Guest Columnists | Time for U.S. to insist on real change in Israeli-Palestinian relations
Palestinians and their neighbors in Israel deserve and can obtain a better future, write U.S. Reps. Brian Baird of Washington and Keith Ellison of Minnesota. They recently visited Gaza and Israel and make recommendations for real change in Israeli-Palestinian relations.
Special to The Times
WE recently returned from a trip to Gaza. What we saw and heard there was profoundly troubling — hospitals and schools destroyed, the industrial and employment base ruined, relief centers burned and innocent civilians strip-searched and forced to flee their homes to United Nations tents and shelters.
Some will deny these events. However, from what we have seen, the destruction in Gaza cannot be denied and the official explanations lack credibility in the face of the evidence on the ground. Our observations have been validated by several other members of Congress who subsequently traveled to Gaza.
We also visited Israeli communities and families that have suffered multiple and random hits by rockets launched by Hamas from Gaza. No one should have to live wondering when their children, their homes or their place of worship or work will be struck next.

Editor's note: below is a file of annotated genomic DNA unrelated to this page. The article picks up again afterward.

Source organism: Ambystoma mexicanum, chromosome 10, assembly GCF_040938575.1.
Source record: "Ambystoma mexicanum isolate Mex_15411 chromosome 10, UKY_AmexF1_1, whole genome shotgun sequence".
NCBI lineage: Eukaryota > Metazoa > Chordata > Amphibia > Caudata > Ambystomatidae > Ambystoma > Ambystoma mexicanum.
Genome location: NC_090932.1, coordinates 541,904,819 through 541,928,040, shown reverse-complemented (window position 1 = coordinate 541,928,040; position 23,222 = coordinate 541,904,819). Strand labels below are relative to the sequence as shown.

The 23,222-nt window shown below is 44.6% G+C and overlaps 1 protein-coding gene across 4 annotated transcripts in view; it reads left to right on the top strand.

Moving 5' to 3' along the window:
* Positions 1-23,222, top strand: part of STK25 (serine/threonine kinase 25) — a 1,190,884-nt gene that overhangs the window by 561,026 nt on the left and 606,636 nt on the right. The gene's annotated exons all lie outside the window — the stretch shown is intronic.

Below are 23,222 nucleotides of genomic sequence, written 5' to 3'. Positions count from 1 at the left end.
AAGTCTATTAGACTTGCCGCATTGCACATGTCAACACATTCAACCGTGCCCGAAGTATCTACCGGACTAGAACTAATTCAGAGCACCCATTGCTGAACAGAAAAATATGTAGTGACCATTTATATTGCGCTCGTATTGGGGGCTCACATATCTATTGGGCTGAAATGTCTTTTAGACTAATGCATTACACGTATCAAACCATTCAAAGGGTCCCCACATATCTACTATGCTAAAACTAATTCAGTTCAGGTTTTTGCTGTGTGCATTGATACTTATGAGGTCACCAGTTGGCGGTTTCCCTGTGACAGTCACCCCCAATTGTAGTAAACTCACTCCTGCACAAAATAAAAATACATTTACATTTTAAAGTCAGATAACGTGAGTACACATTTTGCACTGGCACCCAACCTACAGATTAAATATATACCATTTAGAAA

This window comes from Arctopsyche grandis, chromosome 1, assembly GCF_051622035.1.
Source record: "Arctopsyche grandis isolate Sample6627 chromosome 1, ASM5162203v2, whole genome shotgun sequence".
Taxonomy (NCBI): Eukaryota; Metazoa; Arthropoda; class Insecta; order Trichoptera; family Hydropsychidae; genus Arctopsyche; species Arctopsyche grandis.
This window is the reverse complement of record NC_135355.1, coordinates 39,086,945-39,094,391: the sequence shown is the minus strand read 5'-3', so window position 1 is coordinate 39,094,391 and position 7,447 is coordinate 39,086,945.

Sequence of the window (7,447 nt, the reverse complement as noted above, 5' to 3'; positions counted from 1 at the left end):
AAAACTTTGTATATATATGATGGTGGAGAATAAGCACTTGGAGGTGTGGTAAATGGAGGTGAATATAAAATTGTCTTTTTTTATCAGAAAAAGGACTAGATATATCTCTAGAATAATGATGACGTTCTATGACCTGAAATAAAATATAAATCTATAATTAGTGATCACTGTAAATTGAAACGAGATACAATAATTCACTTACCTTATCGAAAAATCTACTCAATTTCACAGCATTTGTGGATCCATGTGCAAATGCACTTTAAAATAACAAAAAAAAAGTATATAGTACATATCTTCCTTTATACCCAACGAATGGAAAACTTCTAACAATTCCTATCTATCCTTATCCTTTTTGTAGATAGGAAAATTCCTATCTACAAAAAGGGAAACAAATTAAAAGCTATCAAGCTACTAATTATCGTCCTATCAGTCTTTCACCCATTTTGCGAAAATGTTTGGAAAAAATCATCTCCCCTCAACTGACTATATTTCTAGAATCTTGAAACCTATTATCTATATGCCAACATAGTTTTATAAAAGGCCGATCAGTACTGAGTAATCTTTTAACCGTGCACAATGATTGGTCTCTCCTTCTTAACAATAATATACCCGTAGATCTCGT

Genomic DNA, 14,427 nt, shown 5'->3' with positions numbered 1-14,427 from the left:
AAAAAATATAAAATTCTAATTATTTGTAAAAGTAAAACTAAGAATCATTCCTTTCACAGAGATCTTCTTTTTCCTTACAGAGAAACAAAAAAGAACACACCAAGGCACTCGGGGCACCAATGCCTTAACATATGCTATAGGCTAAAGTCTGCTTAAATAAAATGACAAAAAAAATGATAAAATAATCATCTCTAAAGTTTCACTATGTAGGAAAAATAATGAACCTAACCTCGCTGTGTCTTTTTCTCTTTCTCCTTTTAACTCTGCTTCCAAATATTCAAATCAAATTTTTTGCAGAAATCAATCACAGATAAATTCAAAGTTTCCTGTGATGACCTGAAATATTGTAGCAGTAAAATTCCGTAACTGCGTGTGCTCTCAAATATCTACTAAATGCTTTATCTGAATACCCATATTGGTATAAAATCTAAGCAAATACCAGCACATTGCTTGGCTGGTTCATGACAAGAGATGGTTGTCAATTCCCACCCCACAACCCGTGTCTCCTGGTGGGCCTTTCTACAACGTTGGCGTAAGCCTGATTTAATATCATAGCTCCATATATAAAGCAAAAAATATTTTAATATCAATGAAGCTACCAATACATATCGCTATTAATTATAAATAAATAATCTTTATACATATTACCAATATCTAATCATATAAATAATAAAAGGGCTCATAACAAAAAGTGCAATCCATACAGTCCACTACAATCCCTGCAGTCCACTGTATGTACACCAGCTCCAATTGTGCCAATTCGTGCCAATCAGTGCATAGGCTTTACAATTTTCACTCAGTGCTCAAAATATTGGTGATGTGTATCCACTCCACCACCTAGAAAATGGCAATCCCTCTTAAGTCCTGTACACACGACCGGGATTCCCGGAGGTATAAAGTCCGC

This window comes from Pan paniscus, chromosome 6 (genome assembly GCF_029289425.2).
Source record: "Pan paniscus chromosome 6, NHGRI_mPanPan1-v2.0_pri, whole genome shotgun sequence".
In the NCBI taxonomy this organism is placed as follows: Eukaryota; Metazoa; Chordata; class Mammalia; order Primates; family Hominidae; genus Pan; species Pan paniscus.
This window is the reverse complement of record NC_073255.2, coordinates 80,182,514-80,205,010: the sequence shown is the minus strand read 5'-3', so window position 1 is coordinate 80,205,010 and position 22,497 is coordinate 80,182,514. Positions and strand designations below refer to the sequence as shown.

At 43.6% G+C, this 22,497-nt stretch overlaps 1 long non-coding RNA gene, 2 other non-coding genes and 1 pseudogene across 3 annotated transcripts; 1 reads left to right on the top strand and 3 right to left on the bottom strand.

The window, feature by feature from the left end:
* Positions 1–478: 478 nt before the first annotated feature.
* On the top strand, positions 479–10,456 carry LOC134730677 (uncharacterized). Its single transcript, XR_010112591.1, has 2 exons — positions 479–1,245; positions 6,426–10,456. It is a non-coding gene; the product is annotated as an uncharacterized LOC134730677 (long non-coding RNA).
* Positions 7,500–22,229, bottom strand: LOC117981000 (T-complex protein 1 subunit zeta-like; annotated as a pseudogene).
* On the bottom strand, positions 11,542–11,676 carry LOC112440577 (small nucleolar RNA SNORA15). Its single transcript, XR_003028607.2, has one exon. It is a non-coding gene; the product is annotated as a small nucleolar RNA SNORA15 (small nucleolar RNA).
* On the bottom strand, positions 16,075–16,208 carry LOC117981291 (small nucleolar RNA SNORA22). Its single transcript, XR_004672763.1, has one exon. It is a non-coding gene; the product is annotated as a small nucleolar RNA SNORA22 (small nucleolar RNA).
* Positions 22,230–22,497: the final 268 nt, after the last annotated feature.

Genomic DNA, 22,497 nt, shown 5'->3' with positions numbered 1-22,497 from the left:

We unequivocally condemn such attacks. Everyone loses in these exchanges — especially the children — both Israeli and Palestinian. In fact, about 750,000 of Gaza's residents are children. We talked at length with mental-health workers in Gaza and Israel about the terrible effects of trauma on children and their families.
There are physical effects as well. According to the U.N. World Health Organization (WHO), the warning signs of worsening malnutrition — such as increased cases of stunting, wasting and underweight children — are all evident among children in Gaza. More than 10 percent of children in Gaza are chronically malnourished, according to WHO officials.
We are convinced that the strategy in Gaza and ongoing policies in the West Bank are counterproductive to the cause of justice and lasting peace for all concerned.
In our judgment, pursuing extremists with overwhelming air power in one of the most densely populated areas in the world — with no means for civilians to escape — ensures the devastation that has occurred in Gaza. The extremist targets may have been hit, but so too were essential civilian services and any means of economic self-sufficiency. Palestinian families and businesses now lack the resources to rebuild their homes and businesses because they cannot get essential building materials such as glass or concrete. The consequence is that Hamas has not been visibly or demonstrably weakened but, ironically, moderate voices in the region have.
Beyond Gaza, a less dramatic but counterproductive strategy is taking place in the West Bank. The Palestinian Authority leaders have recognized the right of Israel to exist, have been fighting the corruption of prior regimes, and have maintained law and order throughout the recent Gaza assaults.